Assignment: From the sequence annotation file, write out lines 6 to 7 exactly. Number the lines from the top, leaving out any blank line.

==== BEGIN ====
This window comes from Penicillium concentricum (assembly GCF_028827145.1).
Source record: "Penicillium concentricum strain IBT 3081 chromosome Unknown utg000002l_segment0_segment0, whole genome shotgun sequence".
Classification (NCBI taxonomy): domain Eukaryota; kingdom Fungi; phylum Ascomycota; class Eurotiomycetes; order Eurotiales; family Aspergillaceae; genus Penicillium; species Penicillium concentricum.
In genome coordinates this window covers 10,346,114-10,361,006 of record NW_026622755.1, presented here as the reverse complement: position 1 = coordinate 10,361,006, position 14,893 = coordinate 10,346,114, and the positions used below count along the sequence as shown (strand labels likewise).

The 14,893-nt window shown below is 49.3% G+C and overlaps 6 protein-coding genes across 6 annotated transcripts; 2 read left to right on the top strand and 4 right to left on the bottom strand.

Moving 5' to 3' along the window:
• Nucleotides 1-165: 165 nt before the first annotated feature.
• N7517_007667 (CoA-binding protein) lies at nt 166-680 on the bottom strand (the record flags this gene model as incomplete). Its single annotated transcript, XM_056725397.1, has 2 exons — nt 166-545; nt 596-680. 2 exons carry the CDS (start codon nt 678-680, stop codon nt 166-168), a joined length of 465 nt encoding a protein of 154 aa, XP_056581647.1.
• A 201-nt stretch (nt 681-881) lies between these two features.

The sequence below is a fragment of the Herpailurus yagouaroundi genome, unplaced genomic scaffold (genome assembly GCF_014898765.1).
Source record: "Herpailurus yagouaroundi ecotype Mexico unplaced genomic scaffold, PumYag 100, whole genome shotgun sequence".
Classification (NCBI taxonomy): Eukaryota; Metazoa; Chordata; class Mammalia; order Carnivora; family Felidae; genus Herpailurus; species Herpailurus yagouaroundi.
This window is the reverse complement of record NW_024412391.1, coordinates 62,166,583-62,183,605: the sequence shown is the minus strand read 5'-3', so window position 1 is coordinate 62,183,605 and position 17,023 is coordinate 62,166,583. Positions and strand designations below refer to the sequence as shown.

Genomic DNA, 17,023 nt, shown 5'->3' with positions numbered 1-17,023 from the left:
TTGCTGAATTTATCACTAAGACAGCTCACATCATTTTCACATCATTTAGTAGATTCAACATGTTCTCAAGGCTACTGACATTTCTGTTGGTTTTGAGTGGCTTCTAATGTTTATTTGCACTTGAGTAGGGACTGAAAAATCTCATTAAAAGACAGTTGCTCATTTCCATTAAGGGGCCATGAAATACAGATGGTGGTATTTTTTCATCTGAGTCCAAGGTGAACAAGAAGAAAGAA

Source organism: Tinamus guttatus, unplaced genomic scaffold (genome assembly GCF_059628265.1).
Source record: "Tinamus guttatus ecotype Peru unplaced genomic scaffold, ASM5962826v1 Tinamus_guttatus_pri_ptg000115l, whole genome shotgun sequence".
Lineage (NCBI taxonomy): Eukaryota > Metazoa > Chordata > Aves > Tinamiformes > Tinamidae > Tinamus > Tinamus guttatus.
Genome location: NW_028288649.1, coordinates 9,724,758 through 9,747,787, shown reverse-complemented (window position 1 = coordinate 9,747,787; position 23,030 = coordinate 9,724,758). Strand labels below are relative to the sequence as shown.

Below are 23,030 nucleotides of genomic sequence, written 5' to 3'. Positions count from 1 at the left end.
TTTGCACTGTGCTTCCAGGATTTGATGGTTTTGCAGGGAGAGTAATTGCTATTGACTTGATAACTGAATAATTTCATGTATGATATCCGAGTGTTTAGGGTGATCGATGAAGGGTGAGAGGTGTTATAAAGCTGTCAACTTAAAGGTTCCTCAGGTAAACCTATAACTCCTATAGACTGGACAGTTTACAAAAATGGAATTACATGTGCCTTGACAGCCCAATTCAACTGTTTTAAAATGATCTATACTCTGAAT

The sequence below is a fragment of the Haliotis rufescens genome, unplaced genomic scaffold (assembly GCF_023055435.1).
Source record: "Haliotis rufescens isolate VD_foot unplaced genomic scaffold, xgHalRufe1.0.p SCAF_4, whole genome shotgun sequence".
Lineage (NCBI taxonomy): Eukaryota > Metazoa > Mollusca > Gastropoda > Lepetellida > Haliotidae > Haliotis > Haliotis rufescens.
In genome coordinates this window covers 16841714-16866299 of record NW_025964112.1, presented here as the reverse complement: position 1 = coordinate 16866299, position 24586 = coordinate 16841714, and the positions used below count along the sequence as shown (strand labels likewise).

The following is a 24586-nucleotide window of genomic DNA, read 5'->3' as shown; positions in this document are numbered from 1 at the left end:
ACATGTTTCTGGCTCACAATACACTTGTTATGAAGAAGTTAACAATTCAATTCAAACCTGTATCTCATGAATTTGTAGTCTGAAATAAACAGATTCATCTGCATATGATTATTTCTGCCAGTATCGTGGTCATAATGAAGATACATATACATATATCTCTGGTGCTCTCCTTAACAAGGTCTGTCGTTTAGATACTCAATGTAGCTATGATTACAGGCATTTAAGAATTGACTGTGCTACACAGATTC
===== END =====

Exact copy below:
Moving 5' to 3' along the window:
• Nucleotides 1-165: 165 nt before the first annotated feature.